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The purpose of this qualitative study is to examine the adaptational lived experiences of parenting a child with Cerebral Palsy or other mobility issues from a dual parental perspective living in an urban metropolitan city in California. The study will use a purposive sample of 16 parents (who have children between the ages of 5 to 15) who will be completing semi-structured interviews utilizing video platforms. The Transformation Clinical Model will be used to guide this study as the theoretical framework to identify joys, challenges, and expectations of raising a disabled child. Research findings from this phenomenological study may be used to increase awareness in the Cerebral Palsy community, increase empathy and understanding of parental needs, and potentially improve access to resources that are needed by parents to enhance their quality of life.

Who is eligible? 

  • Parents who have a child that has been a client receiving services from United Cerebral Palsy of the Golden Gate from six to 12 months.
  • Parents who have a child between the ages of 5 to 15 who has Cerebral Palsy or other mobility issues.
  • Speaks fluent English
  • Must be married and living in the same household (8 mothers & 8 fathers needed)

What will I need to do?

Study participants will complete a consent form once they are interested in participating and then will complete an interview via a video conferencing platform or by phone interview lasting approximately 30-60 minutes.

Will I be compensated?

Unfortunately no.

Why is this research so important?

Participants will be contributing to help increase awareness of the disability, increase awareness within the community, increase empathy and understanding of parental needs, and potentially improve access to resources that are needed by parents to enhance their quality of life.

If interested, please contact the student researcher below for more information

Email or call Ellena Arden if interested in participating

For more information: ellena.arden@waldenu.edu or 209-992-6822

Supervising Chair to the research study: Dr. Edoardo Naggiar


Posted on January 31st, 2021

Research Study from U.C. Berkeley, School of Social Welfare

The purpose of this study is to learn about how disabled people living in the Bay Area and receiving social security benefits make ends meet. Researchers are interested to learn from your experiences of navigating the guidelines of Social Security programs, work-related restrictions and opportunities, and the effects of it all on your daily life.

Please click on the provided link below for further information.


Posted on January 31st, 2021

11th Annual Wheelchair Appeal

Dear Friends and Colleagues,


After 29 distribution trips to 19 countries we thought we had a full understanding of the need for wheelchairs in the developing world. However, what we saw in Uganda was heartbreaking and has made us even more committed to providing mobility to those in need.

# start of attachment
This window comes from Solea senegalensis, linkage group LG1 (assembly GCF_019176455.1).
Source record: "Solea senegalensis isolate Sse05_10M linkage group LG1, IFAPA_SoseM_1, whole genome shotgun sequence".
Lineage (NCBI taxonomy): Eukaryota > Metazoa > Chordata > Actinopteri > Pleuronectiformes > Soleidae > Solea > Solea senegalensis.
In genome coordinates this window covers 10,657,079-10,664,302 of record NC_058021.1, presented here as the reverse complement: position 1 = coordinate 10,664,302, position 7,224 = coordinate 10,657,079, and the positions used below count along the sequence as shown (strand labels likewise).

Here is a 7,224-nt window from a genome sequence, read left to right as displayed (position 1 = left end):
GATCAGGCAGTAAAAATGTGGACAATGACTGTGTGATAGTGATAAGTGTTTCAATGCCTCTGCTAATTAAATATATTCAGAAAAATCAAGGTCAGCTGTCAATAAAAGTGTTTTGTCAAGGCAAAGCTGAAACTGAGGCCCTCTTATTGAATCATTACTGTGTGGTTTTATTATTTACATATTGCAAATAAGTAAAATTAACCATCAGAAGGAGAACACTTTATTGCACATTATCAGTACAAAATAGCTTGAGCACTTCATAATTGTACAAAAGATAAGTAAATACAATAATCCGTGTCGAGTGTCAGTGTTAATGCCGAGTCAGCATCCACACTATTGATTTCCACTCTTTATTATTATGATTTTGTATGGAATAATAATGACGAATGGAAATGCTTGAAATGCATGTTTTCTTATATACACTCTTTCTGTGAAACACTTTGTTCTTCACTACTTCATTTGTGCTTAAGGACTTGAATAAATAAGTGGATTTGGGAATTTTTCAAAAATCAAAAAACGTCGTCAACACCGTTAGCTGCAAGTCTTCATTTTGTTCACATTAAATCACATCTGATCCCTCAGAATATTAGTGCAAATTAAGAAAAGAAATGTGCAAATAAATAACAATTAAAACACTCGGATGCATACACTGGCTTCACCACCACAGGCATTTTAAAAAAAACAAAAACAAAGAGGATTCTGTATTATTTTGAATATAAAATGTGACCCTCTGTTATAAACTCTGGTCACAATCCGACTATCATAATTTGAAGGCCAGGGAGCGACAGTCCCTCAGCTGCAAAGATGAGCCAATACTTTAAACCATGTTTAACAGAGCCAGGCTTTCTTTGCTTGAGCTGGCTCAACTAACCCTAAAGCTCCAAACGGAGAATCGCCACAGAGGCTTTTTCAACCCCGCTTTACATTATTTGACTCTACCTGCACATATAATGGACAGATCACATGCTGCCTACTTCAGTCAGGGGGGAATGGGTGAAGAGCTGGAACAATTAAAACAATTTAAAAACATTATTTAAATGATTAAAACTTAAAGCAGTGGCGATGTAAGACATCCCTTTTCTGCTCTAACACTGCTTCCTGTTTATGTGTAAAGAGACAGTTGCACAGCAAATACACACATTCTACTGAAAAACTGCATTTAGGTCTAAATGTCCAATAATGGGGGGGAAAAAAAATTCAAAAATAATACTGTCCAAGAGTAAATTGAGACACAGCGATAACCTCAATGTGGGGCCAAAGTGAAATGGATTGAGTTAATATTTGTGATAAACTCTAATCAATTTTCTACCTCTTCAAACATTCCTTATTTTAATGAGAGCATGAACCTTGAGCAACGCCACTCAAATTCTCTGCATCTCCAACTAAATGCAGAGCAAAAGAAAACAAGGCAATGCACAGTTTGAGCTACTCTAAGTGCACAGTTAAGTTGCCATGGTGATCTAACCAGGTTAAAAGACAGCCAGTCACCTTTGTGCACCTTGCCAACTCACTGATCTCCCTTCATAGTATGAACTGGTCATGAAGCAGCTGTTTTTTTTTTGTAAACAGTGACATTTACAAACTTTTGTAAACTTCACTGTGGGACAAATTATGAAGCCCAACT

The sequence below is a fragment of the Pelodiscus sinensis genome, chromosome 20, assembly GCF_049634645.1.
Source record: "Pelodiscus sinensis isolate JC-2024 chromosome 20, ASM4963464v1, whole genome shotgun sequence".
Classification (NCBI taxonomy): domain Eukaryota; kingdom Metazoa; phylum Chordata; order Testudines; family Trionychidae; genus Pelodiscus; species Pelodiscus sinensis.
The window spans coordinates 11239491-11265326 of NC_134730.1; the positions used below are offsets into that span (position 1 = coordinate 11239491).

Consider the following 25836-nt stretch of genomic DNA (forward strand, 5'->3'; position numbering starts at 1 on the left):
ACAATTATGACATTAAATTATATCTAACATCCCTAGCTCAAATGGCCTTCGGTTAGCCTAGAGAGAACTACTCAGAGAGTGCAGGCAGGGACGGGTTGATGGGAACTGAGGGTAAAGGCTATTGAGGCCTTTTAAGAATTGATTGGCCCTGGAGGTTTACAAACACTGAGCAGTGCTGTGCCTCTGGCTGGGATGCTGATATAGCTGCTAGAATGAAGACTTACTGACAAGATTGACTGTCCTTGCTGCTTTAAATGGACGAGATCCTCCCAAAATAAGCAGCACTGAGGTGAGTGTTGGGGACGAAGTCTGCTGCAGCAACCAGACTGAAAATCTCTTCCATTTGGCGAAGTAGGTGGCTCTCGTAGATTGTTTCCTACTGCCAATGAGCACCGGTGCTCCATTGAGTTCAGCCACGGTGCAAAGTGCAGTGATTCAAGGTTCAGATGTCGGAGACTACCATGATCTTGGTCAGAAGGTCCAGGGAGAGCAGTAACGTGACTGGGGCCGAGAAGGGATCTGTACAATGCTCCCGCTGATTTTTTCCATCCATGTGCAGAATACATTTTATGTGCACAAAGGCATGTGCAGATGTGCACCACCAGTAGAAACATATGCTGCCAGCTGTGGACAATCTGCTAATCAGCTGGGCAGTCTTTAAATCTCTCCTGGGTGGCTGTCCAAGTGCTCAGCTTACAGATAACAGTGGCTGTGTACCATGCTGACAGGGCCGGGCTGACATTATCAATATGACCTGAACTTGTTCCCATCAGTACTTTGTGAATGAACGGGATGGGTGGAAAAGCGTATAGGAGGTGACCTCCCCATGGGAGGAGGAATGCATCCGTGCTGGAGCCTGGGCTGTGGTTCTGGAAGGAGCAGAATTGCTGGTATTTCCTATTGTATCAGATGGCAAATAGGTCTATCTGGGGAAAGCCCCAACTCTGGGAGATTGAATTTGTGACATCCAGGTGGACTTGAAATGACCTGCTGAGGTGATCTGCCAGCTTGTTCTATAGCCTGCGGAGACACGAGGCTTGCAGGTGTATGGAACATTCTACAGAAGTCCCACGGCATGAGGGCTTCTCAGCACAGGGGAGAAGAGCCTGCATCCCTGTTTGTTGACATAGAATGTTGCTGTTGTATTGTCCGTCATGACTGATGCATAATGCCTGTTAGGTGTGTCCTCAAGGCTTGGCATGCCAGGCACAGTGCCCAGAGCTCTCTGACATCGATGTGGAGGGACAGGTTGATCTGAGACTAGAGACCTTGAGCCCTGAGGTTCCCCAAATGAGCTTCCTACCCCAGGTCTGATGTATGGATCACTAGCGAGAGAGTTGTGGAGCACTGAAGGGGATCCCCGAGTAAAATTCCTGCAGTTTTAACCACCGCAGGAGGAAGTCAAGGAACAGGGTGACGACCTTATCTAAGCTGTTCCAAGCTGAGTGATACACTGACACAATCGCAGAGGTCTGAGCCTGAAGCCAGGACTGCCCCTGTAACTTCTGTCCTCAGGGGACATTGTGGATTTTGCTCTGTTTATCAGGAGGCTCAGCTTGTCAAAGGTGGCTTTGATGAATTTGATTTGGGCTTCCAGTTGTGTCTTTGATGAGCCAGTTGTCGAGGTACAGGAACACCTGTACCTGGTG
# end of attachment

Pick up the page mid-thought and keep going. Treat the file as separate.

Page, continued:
The incidence and the severity of people with disabilities in Northern Uganda was much more than anything we had experienced. We delivered approximately 100 wheelchairs in each of five regional towns where the local Rotary Clubs had preapproved each recipient. Word of the distributions spread and in every town there were 30 or 40 additional people who crawled (some for miles) to the distribution site hoping they too would receive a wheelchair. They didn’t feel entitled, they didn’t beg or get angry, they just sat there on the ground staring up at us hoping there would be an extra wheelchair. When we were done they crawled away, maybe it would be their turn next time. We were overwhelmed with emotion at our last distribution in the town of Arua (on the border with Congo). That day my son Josh and I made a commitment to each other that we would send more wheelchairs to Northern Uganda in 2018.

The good news is that we were able to change the lives of 530 people (and their families) who had never had a wheelchair. The majority of the recipients have been disabled from birth and literally spent their entire life crawling, often for decades.

We have hundreds of photos and nearly as many stories that we would love to be able to share. The two photos will give you just a small glimpse into the reality that we experienced. The boy in the first photo is from Gulu and his mother told us that he had become too big to carry and it was hard to keep his wounds clean. As you can see, he is neat and clean except for the obvious signs of a life of crawling. The gentleman on the ground sat right in front of us throughout the distribution in Soroti. He never said anything, just watched and listened intently. When the last wheelchair was distributed he quietly crawled away.